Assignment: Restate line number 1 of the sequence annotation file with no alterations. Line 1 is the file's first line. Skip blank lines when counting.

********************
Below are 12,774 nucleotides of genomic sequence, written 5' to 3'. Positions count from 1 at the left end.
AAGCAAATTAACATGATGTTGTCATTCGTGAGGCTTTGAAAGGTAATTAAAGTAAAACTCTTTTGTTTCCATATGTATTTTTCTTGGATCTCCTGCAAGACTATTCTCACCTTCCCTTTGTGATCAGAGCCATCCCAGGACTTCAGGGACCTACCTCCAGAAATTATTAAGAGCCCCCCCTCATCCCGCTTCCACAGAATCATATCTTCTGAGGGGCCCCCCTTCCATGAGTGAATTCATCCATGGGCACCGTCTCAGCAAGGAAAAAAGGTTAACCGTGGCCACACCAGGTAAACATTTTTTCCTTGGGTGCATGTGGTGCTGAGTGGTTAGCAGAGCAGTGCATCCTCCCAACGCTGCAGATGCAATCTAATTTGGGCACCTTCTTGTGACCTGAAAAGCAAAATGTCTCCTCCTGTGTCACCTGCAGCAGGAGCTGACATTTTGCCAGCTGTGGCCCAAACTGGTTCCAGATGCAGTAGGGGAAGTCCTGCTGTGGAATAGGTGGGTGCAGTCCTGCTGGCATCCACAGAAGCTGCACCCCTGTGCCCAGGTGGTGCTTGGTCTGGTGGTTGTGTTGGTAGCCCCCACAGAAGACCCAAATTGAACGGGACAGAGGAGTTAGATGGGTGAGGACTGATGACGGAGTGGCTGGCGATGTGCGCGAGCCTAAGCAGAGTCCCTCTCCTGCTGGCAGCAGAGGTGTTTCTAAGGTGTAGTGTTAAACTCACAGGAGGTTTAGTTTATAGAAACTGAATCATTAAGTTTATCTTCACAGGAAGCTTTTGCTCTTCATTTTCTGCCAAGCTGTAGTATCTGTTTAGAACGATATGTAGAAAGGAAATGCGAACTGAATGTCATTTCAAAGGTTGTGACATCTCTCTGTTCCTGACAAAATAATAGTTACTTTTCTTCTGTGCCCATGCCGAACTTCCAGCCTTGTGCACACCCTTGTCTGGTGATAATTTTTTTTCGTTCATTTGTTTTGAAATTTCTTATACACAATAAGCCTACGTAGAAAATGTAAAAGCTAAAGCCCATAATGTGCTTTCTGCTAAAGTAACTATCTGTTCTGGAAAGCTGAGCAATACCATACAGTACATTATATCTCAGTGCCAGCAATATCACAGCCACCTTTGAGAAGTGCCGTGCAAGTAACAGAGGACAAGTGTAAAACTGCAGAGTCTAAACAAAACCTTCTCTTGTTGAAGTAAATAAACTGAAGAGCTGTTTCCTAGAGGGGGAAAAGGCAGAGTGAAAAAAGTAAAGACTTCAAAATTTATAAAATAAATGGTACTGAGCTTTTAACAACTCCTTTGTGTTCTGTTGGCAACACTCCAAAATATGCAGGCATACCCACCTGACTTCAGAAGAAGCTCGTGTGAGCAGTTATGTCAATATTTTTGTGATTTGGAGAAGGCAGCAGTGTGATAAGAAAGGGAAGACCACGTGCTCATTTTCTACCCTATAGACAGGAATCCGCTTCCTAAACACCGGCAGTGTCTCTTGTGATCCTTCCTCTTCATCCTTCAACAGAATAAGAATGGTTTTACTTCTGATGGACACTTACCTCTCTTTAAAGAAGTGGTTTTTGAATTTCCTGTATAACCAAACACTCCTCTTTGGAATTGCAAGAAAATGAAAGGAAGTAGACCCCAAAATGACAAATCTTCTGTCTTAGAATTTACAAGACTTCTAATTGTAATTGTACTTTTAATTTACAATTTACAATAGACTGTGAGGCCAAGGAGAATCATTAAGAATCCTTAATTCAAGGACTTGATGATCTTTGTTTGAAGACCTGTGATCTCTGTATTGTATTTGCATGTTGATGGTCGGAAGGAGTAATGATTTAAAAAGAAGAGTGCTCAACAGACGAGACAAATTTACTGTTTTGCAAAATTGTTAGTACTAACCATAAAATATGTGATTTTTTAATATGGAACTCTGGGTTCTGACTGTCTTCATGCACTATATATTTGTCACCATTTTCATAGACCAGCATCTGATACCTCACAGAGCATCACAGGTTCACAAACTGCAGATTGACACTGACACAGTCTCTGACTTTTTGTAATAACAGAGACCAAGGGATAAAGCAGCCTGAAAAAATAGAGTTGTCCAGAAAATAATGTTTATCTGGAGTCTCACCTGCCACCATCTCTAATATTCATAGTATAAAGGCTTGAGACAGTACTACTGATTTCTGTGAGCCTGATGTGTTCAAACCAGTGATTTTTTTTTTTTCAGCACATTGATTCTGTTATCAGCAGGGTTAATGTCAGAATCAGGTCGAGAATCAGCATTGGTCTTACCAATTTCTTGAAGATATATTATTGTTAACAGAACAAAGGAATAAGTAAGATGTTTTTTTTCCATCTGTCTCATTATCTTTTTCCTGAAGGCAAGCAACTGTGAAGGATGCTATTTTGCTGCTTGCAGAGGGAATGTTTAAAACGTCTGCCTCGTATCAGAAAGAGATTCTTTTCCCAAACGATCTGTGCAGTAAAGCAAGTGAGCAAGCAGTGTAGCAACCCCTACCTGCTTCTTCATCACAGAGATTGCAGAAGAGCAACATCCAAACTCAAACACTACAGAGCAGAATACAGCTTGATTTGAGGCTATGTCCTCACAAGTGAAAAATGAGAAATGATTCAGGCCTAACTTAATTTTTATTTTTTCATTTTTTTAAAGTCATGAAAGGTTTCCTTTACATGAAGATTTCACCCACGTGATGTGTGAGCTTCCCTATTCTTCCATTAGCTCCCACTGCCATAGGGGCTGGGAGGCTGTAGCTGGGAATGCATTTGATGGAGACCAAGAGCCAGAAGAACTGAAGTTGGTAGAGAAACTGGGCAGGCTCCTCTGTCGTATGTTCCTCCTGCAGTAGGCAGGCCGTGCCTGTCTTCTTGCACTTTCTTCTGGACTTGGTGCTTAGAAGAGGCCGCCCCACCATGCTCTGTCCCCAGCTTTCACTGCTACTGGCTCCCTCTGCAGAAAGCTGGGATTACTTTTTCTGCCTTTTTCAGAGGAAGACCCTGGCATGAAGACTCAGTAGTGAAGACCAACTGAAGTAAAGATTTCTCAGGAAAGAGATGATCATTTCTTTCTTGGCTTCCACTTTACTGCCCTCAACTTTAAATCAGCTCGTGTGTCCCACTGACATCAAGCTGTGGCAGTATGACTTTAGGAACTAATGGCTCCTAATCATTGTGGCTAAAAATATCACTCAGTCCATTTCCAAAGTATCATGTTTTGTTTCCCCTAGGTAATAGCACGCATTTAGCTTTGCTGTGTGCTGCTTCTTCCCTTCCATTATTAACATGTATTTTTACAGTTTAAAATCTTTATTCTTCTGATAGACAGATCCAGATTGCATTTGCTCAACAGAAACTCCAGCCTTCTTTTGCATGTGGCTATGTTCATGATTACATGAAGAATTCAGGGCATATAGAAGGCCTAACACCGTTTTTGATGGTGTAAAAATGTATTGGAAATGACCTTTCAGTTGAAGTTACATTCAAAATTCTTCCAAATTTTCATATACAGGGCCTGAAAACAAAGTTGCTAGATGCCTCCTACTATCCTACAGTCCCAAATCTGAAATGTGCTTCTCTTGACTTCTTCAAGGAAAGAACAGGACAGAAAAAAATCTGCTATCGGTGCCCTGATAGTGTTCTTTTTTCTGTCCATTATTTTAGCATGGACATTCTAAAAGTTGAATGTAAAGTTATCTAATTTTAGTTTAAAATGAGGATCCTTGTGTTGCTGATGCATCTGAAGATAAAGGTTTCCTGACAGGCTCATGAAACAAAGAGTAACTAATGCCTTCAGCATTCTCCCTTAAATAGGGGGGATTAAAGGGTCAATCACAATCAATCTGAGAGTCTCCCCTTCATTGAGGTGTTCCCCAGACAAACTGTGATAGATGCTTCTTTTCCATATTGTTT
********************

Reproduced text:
Below are 12,774 nucleotides of genomic sequence, written 5' to 3'. Positions count from 1 at the left end.